Trustees may have additional tax reporting obligations with respect to trusts they manage as of 2023
If you oversee a trust and have not been required to file T3 trust income tax and information returns with the Canada Revenue Agency (CRA) in the past, you should be aware of the new federal reporting rules, which are intended to come into effect in 2023.
The Government of Canada has enacted new legislation requiring trustees of certain trusts to file annual T3 returns with information disclosures. The legislation will impact most Canadian-resident and deemed-resident trusts with taxation years ending after December 30, 2023.
Under old rules, certain trusts were exempt from filing T3 returns with the CRA. These included trusts that did not receive any income, did not dispose of assets, and did not distribute capital to beneficiaries. Examples included:
- Bare trust arrangements
- Trusts that held personal-use real estate assets (e.g., cottage, vacation home); and
- Trusts that held shares of a private company, where dividends were not received and the shares were not disposed of. These structures typically arise as part of estate freezes.
The new rules come amid a growing focus globally on thwarting tax evasion and are designed to boost the transparency of trusts, among other financial structures.
What needs to be disclosed as part of the new trust reporting rules?
The new rules require annual disclosure to the CRA, through the T3 return, of the following details pertaining to all settlors, trustees, beneficiaries, and other persons that can exert control over a trust:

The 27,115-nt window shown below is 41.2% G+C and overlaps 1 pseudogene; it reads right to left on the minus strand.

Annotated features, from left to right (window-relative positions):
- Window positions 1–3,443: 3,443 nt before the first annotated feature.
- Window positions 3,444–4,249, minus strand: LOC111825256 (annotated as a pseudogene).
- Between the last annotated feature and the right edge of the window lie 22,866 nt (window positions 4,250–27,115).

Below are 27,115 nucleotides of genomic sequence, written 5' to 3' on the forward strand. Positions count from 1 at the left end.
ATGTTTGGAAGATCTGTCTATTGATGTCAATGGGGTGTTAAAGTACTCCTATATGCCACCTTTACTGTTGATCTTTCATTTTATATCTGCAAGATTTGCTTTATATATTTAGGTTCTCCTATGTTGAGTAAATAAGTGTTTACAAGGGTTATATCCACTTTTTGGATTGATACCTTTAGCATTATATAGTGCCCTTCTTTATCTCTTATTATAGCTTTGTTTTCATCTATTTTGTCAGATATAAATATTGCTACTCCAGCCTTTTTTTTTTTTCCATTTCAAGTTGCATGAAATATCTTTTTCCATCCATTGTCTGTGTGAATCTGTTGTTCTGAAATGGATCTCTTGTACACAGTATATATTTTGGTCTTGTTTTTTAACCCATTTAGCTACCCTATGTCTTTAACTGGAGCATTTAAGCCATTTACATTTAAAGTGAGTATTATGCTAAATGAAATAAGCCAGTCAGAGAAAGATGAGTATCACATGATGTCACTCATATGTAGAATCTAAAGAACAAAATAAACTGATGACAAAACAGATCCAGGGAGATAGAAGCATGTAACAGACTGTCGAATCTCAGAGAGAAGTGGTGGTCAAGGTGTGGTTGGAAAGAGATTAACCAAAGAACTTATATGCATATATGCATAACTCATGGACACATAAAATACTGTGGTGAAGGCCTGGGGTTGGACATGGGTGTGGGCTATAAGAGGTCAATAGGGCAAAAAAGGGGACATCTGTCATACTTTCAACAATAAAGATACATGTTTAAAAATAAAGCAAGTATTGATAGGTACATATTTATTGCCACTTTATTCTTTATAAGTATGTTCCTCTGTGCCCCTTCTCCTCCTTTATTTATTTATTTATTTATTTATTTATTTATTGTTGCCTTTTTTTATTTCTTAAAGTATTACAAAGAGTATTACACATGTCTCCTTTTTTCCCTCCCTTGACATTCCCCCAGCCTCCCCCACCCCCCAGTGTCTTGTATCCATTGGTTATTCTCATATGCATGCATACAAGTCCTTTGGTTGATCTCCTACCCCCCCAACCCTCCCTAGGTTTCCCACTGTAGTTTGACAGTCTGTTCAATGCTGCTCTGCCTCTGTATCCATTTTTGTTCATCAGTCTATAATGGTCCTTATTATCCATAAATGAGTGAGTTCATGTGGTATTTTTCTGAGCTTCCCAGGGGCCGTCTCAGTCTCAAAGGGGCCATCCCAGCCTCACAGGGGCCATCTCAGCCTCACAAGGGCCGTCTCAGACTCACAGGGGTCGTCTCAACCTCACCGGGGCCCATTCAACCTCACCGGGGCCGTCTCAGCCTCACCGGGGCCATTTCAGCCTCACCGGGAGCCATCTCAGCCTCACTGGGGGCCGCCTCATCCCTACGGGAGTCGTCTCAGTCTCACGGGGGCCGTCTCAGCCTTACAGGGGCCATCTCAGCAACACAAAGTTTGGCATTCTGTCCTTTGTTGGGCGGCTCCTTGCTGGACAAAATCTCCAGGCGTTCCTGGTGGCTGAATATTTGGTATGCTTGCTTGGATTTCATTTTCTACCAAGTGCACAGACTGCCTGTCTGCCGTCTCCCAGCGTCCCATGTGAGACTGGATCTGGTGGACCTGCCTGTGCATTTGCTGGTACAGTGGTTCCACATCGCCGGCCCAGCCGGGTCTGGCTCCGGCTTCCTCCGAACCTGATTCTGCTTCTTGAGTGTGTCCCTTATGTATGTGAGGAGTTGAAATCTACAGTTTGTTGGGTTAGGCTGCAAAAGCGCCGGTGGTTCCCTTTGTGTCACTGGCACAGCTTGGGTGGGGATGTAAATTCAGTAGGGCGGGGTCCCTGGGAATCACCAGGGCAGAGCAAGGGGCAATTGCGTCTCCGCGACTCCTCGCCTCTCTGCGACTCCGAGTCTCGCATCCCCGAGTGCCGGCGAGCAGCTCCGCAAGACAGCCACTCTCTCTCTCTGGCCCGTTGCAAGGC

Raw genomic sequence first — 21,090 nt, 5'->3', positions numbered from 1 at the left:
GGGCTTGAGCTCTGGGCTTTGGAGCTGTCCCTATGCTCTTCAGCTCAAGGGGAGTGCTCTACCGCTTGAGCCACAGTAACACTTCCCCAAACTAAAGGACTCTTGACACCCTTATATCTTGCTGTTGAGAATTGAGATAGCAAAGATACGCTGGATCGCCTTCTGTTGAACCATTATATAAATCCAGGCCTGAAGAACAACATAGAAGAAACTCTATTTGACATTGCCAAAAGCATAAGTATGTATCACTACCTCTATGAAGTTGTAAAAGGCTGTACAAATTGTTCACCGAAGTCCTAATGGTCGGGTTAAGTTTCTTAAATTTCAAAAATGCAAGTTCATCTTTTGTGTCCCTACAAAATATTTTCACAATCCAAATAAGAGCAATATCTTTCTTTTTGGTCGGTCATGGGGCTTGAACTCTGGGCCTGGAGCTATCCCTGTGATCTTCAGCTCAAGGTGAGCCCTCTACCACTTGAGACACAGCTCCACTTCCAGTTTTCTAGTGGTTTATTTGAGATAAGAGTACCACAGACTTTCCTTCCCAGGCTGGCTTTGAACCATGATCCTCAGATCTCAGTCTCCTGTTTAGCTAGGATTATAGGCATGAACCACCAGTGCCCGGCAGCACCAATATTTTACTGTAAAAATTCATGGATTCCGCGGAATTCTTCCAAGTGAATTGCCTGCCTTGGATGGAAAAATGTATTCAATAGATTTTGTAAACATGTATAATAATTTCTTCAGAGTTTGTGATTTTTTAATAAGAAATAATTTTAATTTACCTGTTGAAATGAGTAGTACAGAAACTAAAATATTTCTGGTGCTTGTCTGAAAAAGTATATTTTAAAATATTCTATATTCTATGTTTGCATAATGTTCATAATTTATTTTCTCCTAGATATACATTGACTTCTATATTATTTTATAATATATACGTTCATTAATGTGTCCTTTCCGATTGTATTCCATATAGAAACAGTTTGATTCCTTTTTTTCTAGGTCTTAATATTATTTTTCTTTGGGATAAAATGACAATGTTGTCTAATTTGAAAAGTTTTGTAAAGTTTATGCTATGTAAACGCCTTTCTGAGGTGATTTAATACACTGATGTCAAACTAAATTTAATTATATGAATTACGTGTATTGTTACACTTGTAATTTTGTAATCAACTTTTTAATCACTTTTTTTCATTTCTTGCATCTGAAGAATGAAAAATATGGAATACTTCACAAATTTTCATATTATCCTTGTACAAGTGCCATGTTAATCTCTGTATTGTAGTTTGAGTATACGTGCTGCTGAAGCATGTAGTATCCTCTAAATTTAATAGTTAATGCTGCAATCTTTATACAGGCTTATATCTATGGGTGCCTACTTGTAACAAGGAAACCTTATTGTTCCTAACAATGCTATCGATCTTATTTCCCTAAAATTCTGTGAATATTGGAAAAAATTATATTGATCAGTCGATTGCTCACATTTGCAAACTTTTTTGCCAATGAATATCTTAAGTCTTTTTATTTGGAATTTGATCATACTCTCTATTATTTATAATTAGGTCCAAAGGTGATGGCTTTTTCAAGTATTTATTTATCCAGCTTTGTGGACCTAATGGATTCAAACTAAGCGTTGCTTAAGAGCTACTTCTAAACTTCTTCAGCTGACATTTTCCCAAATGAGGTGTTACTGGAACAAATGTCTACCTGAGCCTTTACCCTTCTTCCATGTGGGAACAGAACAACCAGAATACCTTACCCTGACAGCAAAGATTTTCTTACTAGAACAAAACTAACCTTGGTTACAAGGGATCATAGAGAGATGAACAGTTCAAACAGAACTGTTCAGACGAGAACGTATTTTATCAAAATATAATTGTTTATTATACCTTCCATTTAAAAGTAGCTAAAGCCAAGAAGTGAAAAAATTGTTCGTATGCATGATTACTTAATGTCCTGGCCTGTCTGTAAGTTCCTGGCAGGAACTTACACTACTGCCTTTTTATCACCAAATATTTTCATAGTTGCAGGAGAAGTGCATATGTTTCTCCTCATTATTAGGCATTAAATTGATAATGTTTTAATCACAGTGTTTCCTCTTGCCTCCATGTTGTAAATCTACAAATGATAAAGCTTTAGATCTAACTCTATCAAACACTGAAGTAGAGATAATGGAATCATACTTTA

- Date of birth (if an individual)
- Jurisdiction of residence
- Taxpayer identification number (e.g., Social Insurance Number for Canadian individuals)
Are there any exemptions from these rules?
Notable trusts exclusions include:
- Graduated rate estates and qualified disability trusts
- Trusts governed by registered plans (e.g., RRSP, RESP, TFSA)
- Trusts that have been in existence for less than three months
- Trusts that hold less than $50,000 in assets throughout the year, but only if such assets are deposits, government debt obligations, and listed securities
What are the penalties for failure to comply with these rules?
Penalties for failing to file the T3 return start at $25 per day, with a minimum penalty of $100 and a maximum penalty of $2,500. Knowingly failing to file or gross negligence can result in additional penalties of up to 5% of the highest total fair market value of all property held by the trust in the year.
When is the first filing due date under these new rules?
The filing due date of the T3 return for a trust with a December 31, 2023 taxation year end is expected to be March 30, 2024.
Staying “private” will no longer be an option for the majority of trusts. It is important for you to consider your involvement in any trusts and the impact of these new reporting rules.
Contact your Richardson Wealth Advisor
For a more detailed explanation of this topic, contact your Richardson Wealth Advisor to request a copy of our Education Library Article: CRA new trust reporting rules.